Should you be the type of photographer who moves long distances or moves frequently, I’d recommend a carbon fiber tripod, which mixes sturdiness with portability. Or else, an aluminum model is fine (they tend to be on the less expensive side, but they’re the lot heavier). Whatever you perform, however , usually do not buy plastic . It is just too flimsy.
3. Use a remote or your camera’s self timer
Once you have a tripod, your sharpness worries are over…. right?
Wrong . Even with a sturdy foundation, pressing the shutter button can cause camera shake, that will create blurry photos (assuming you’re shooting at a slower shutter speed, of course).
That’s where a remote control shutter release can help. It’s a little handheld device that’ll let you result in your shutter from a distance. And this, in turn, will prevent any extra camera vibration.
Happily, remote shutter releases are pretty cheap. You can get basic models – which generally consist of just one button and nothing else – for around $20. If you want to do serious long-exposure photography or even time-lapse photography, you might consider grabbing a slightly more sophisticated remote (some options feature LCD screens with timers, interval-shooting functions, and more).
If you want to begin with blue hour photography immediately or you really don’t like the idea of a remote release, you choose to do have a few other options. You might be able to connect your digital camera to your phone and induce it with an app. Additionally, you can use the two-second self-timer function (the delay will offer shutter-button vibrations time to pass away off). Neither of these options are wildly convenient – phone connections are often difficult to rely on while self-timers throw off split-second timing – but they will work in a pinch.
4. Shoot in RAW (and post-process your photos)
It’s basic assistance, but shooting in
Why? RAW files supply outstanding post-processing flexibility. It is simple to adjust exposure and colors of a RAW file, that adjustments are often the difference among a stunning shot and a sub-par one.
For instance, you can bring up the shadows in a RAW photograph to reveal all sorts of wonderful details. You can also bring out the particular blues and pinks while flying, enhance the warmth of artificial lighting, and even darken the particular edges of the frame, which will push the viewer’s eyes toward your main subject.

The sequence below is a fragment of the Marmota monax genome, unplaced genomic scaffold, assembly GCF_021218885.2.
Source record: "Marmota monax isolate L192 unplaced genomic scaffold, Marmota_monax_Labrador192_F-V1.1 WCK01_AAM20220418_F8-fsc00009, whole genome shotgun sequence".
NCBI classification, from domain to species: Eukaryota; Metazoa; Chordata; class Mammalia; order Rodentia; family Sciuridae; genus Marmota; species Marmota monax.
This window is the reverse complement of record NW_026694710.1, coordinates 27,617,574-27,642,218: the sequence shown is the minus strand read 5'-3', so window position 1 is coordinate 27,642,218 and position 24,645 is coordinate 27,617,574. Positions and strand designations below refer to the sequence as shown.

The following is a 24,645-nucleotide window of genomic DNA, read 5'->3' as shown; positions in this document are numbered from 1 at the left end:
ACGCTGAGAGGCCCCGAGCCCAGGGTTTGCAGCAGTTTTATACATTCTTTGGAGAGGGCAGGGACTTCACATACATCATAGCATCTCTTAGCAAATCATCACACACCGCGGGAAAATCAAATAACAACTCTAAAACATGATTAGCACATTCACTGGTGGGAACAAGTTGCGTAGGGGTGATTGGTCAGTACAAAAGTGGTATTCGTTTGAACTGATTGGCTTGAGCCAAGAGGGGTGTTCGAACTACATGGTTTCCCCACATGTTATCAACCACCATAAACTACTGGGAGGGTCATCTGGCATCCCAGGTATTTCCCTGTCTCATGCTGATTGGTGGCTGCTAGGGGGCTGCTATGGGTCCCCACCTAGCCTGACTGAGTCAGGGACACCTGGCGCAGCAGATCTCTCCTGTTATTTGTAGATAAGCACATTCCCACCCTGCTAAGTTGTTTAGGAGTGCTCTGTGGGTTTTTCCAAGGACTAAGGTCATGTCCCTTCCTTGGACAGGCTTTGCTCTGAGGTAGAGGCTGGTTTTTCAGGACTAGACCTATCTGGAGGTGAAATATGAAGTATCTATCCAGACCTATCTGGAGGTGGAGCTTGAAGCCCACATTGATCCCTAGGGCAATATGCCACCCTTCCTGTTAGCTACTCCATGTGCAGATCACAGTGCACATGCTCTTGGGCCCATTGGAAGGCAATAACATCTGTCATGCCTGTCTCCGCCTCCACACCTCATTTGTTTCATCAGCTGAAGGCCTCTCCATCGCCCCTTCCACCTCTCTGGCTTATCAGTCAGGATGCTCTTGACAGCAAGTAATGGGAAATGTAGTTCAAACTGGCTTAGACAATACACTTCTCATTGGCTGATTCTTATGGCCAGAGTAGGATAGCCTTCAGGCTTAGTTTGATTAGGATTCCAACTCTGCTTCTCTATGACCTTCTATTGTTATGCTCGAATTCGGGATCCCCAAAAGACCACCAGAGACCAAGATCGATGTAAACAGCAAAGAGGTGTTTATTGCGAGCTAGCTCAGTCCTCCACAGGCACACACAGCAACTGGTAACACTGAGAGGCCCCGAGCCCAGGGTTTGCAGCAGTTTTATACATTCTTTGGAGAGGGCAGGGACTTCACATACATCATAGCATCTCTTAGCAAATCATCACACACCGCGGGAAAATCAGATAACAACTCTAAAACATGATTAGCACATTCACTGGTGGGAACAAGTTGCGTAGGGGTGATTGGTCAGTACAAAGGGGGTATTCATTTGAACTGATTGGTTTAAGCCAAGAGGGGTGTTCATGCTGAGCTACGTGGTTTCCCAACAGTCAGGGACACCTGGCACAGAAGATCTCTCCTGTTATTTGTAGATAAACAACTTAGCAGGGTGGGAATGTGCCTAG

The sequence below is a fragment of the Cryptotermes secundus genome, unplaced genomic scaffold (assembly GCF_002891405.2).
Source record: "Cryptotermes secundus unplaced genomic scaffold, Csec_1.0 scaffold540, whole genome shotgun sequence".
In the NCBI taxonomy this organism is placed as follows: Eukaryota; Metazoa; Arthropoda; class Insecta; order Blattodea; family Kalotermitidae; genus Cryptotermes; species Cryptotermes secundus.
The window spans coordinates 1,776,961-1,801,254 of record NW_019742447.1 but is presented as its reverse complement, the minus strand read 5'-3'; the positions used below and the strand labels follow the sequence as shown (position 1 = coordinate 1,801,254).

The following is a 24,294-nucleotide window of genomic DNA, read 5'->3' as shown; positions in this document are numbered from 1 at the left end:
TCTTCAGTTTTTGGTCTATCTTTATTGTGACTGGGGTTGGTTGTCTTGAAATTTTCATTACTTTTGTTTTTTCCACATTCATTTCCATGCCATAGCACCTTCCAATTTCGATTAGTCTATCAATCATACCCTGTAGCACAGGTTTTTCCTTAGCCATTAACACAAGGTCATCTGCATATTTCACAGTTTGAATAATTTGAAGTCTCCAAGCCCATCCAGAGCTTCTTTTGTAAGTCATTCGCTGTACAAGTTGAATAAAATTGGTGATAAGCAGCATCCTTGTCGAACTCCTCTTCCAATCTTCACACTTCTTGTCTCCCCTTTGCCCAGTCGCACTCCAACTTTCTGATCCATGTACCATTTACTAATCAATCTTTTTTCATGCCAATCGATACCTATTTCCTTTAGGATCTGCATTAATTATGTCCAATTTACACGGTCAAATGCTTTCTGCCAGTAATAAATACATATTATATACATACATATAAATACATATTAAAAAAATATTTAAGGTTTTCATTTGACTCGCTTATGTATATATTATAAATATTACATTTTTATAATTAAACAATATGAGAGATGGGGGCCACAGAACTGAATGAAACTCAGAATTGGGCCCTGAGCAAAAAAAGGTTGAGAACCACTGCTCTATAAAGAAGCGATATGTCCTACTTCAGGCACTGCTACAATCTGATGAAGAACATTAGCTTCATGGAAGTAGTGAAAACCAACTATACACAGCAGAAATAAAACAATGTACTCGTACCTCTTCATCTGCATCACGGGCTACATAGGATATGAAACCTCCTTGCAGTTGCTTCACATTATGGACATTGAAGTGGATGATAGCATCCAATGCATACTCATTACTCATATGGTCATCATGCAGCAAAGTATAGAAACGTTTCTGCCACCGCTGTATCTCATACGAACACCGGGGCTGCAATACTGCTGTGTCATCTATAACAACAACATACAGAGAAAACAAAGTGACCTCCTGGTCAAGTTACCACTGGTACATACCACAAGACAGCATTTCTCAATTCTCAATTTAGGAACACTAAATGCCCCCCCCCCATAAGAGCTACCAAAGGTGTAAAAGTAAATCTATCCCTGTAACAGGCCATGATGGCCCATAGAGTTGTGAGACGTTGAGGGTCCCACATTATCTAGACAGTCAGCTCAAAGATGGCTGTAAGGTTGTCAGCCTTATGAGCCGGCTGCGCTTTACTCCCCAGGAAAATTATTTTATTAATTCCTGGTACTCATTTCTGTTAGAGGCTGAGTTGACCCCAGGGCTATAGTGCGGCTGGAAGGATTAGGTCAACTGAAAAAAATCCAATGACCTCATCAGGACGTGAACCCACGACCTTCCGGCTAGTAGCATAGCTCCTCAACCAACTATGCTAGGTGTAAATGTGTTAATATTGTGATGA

And while you can make some adjustments to JPEGs, the effects are much more limited. Plus, if you adjust a JPEG too much, you may start to see unpleasant artifacts, such as banding.
RAW files do come with a drawback: They need editing. (A RAW file literally cannot be displayed in its original form; you have to edit and convert it to a viewable format, first. )
But as I explained above, editing is a key element of every blue hour image. Without editing, you’ll neglect to bring out all the key details and colors in your shot.
So shoot in RAW and embrace the editing process. It’s the fastest way to elevate your photos.
5. Include electric lights
Don’t get me wrong: You can take amazing blue hour photos of unaltered, naturally lit landscapes.
But in my experience, electric lights offer two benefits:
- They decrease exposure times. As blue hour wears on, the sky will rapidly darken – and you may find your shutter speeds increasing to 10 seconds, 20 seconds, and beyond. However , an electrical light or two will add extra illumination to the scene, thereby shortening your exposures and creating time for a few extra shots.
- They add drama and interest to your photos. If you use a narrow aperture (i. e., f/8), electric lights will be as beautiful starbursts, which could create a focal point or simply complement your main subject.
For instance, check out the image below, which relies on star-shaped lights to captivate the viewer:
Electric lights do come with some challenges, however. If you stand too close to a light source, you might get lens flare across your entire frame. And if you’re not careful, electric lights can create major spots of overexposure in an otherwise well-exposed scene.
So don’t get too close to the lights – the smaller the lights, the less problematic the flare and overexposure areas – and I’d also recommend you learn
Blue hour photography: final words
Blue hour is a great time to take photos – and you should now feel ready to head out with your camera, work your settings, and obtain some stunning shots.
Just remember: A tripod and a remote shutter release are absolutely key . They’ll keep your photos sharp, and that’s what counts!
Now over to you:
What do you plan to shoot at blue hour? Which of the tips will you implement? Share your thoughts in the comments below!